Max Friedrich Meyer

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Max Friedrich Meyer (June 14, 1873 – March 14, 1967) was a German-born American psychologist.

Meyer was born in Danzig as the son of a goldsmith. He relocated to the USA and became Professor of Experimental Psychology (and initiator of the Psychology Department) of the University of Missouri. His work largely concerned neurology and its relationship to behavior. He was also co-developer of the Lipps–Meyer law (concerning melodic intervals of music). He was dismissed from the University of Missouri due to his academic involvement with a scandalous questionnaire (concerning opinions about marriage and sex) issued as a project by Meyer's student, Orval Hobart Mowrer.[1] The university was subsequently censured by the American Association of University Professors-- an early case regarding academic freedom due a professor.[2]

Meyer invented the tonality diamond, popularized by the theories of composer Harry Partch.[3] He was the 1930 President of the Midwestern Psychological Association[4] and the 1930 President of the Southern Society for Philosophy and Psychology.[5] He was identified as one of the most important psychologists of the period 1600–1967.[6]

He is the author of:

  • Contributions to a psychological theory of music (1901)
  • An Introduction to the Mechanics of the Inner Ear (1907). ISBN 1-110-35986-1.
  • The Fundamental Laws of Human Behavior: Lectures on the Foundations of Any Mental or Social Science (1911)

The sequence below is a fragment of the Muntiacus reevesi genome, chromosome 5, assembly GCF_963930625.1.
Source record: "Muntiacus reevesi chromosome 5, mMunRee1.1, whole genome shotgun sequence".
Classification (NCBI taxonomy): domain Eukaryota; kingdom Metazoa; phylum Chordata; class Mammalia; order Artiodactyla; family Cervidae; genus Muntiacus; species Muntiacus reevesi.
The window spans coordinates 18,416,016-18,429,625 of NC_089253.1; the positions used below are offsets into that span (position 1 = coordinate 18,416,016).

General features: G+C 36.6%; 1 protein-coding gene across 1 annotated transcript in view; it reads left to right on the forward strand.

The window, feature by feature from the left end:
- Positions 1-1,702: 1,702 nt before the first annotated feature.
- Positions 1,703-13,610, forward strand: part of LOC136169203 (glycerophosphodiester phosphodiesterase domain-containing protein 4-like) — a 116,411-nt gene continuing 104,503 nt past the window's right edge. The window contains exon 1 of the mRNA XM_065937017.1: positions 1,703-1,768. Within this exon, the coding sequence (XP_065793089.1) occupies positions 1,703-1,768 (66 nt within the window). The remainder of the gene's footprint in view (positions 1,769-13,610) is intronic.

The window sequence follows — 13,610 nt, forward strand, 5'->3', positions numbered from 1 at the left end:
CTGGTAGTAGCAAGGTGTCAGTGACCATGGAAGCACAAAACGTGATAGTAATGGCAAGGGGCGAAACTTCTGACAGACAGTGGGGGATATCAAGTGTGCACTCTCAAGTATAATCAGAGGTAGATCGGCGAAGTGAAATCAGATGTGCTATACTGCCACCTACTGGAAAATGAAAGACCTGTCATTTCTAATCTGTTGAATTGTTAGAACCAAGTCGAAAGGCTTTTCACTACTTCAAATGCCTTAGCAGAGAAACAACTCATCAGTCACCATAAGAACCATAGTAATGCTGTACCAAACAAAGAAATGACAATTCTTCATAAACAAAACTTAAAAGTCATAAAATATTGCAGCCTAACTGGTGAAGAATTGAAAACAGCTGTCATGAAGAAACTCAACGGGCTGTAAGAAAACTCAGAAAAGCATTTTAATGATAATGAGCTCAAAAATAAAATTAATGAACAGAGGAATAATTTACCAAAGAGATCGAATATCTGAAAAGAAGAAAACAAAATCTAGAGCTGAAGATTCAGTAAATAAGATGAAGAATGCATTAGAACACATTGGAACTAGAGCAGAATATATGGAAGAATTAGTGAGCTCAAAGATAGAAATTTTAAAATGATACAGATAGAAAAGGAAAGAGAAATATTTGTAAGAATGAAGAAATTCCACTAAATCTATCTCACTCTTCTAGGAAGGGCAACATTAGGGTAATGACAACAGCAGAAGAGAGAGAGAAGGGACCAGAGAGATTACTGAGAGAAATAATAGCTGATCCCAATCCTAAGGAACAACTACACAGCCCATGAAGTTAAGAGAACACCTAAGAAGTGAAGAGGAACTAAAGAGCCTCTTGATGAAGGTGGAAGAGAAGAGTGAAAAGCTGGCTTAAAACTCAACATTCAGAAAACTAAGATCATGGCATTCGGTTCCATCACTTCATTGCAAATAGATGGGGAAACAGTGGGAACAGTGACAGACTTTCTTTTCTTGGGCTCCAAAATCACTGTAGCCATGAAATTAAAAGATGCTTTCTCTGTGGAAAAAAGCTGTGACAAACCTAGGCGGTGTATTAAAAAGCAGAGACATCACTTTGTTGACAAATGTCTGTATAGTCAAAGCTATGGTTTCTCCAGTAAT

• Psychology of the Other-One (1921)
  • Abnormal Psychology (1927)
  • The Musician's Arithmetic (1929)
  • How we hear;: How tones make music (1950)

References[edit]

  1. ^ Nelson, Lawrence J. (2003). Rumors of Indiscretion: The University of Missouri "Sex Questionnaire" Scandal in the Jazz Age. Columbia, MO: University of Missouri Press. ISBN 0-8262-1449-5. 
  2. ^ A.J. Carlson (February 1930). "Report on the Dismissal of Professor DeGraff and the Suspension of Professor Meyer". Bulletin of the American Association of University Professors XVI (2): 2–35. doi:10.2307/40218216. 
  3. ^ "Musical Mathematics: Meyer's Diamond", Chrysalis-Foundation.org.
  4. ^ "MPA Presidents and Meeting Locations". Midwestern Psychological Association. Retrieved 2010-11-15. 
  5. ^ "PAST OFFICERS". Southern Society for Philosophy and Psychology. Retrieved 2010-11-15. 
  6. ^ Edith L. Annin, Edwin G. Boring, and Robert I. Watson (October 1968). "Important psychologists, 1600–1967". Journal of the History of the Behavioral Sciences 4 (4): 303–315. doi:10.1002/1520-6696(196810)4:4<303::aid-jhbs2300040402>3.0.co;2-b. 

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